For me the interview process was a lot like my golf game, inconsistent and frustrating. I usually interviewed,… OK, just like I usually played an OK game of golf. I made it to many chief’s interviews, sometimes scoring well and sometimes not so well. Just like in golf where sometimes my tee offs and chips were perfect and some just seemed to go seriously awry. In both golf and my interviews, I never really knew what went right, when it went right or what went wrong when it went wrong, or how to correct it the next time. I just kept playing and hoping that I’d improve. After years of doing both, interviewing and playing golf, neither seemed to improve, in fact I think they both worsened over time. The more I thought about my golf swing and the interview questions, the worse and less consistent that I seemed to score on both. Fortunately, for me I eventually sought the help of interview coaches. I never sought the help of a golf coach though, because, quite frankly, my golf game wasn’t that important to me. Getting a job, however, was, and I did whatever it took to improve myself as a candidate. As a result, my golf game hasn’t changed, but I have had multiple job offers in the fire service. This means that I now have 20 days a month to play terrible golf.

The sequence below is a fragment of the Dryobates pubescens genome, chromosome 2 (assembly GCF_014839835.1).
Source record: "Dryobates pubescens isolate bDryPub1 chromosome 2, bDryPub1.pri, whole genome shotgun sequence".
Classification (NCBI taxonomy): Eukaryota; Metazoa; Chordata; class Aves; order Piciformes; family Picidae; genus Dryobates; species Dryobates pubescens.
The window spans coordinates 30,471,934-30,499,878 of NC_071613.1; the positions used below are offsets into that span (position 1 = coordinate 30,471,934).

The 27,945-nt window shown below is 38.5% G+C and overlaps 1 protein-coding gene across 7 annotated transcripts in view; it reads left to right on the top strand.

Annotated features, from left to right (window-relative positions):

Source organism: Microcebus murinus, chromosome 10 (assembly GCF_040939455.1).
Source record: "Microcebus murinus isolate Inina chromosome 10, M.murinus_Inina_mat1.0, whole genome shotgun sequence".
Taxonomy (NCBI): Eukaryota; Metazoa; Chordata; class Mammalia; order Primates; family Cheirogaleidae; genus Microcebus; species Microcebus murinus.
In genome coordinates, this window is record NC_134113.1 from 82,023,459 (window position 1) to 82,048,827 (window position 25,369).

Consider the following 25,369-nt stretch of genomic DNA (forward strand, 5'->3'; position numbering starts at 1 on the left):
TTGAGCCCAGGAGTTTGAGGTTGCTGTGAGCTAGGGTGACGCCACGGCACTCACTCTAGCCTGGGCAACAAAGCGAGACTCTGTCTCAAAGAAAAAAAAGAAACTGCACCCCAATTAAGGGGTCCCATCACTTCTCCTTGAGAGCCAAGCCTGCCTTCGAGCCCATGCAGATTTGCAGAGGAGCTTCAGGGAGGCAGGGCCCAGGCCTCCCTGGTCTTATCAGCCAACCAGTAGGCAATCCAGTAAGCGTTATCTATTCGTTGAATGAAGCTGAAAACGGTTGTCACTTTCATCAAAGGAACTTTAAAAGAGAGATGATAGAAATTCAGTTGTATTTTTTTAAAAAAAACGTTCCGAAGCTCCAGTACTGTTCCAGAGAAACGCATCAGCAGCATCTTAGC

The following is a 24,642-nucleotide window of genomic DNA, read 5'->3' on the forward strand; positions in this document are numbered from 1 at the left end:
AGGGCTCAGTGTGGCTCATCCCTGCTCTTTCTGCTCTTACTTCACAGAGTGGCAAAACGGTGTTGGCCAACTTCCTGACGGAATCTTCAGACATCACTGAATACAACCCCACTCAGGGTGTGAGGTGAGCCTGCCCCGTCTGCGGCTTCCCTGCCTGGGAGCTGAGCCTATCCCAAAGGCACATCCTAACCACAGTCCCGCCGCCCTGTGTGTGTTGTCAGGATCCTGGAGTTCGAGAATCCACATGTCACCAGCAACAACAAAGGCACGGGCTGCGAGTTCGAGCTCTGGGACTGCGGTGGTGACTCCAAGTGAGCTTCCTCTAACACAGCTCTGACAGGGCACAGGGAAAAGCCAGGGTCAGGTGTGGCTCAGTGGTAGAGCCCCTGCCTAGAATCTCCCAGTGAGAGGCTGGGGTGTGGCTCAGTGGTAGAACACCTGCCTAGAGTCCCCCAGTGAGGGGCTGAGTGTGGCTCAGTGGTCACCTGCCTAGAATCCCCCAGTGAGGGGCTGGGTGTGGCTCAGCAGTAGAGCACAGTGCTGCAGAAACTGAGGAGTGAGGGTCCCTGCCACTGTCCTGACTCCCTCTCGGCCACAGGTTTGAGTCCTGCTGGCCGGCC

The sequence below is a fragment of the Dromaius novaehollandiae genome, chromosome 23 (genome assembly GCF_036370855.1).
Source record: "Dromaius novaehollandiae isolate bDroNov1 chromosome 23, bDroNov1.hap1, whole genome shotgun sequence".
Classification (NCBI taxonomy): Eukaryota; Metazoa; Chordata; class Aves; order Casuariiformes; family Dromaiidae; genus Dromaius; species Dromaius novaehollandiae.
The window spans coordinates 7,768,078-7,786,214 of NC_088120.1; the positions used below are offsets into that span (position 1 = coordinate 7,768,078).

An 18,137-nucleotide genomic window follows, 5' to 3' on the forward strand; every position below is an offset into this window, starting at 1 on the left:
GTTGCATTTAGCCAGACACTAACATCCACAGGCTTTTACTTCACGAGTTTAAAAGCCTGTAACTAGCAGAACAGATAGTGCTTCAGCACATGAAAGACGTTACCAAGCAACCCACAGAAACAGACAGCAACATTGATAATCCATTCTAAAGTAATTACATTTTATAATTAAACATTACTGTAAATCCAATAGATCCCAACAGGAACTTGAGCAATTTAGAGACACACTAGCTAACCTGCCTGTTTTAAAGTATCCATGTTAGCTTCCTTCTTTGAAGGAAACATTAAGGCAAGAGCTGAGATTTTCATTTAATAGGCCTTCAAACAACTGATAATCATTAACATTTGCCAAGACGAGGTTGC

If you wanted to improve your golf swing what might you do? One might hire a coach to tell them what they’re doing wrong and what they are doing right and what changes need to be made. That instructor may use a simple tool called a video camera, so you could see firsthand what they are talking about. One of the best ways to prepare for an interview is to video tape yourself during a mock interview. This can be done by yourself, or by having others actually run you through some questions. Mock interviews are good, but video taping yourself during a mock interview is the best way to improve your interview presence. When the video camera is pointed at you, it gives you a perspective that you otherwise can never get. This perspective can provide you with invaluable information that you need to make some changes to improve your interview skills. I give this advice to every candidate that asks me how to improve their interviewing skills. Those that do it, agree that is very helpful. I learned volumes about myself as an interviewee, after seeing myself for the first time on camera. I was able to make some adjustments to my posture, body language, volume and overall presence that made the difference between placing in the top 20 and placing in the top 3. I recommend placing the camera in the position of the interviewer’s eyes. This will give you a glimpse of what they see. Wear whatever you would wear to an interview and treat it like the real thing. I sat in a room alone and asked myself questions while the camera was rolling. Playing the tape back and seeing myself as the interviewers did worked for me and I'm confident that it will help improve your interviewing skills. You are your own worst critic so critiquing yourself will probably be most helpful, but you also need to seek some outside input. Try to seek the help of an interview coach that knows the fire service interview process and I always recommend getting advice and opinions from more than one person. The interview process is very subjective, so seeking out advice that is well rounded is important. The interview is also very personal, so what works for one candidate, may not work for you. You will need to develop your own style. You can’t be something you’re not, but you can make adjustments to how you present yourself. Understanding how you are presenting to a panel is of utmost importance. This is why you will need both a video camera and objective, honest and experienced evaluators to critique you.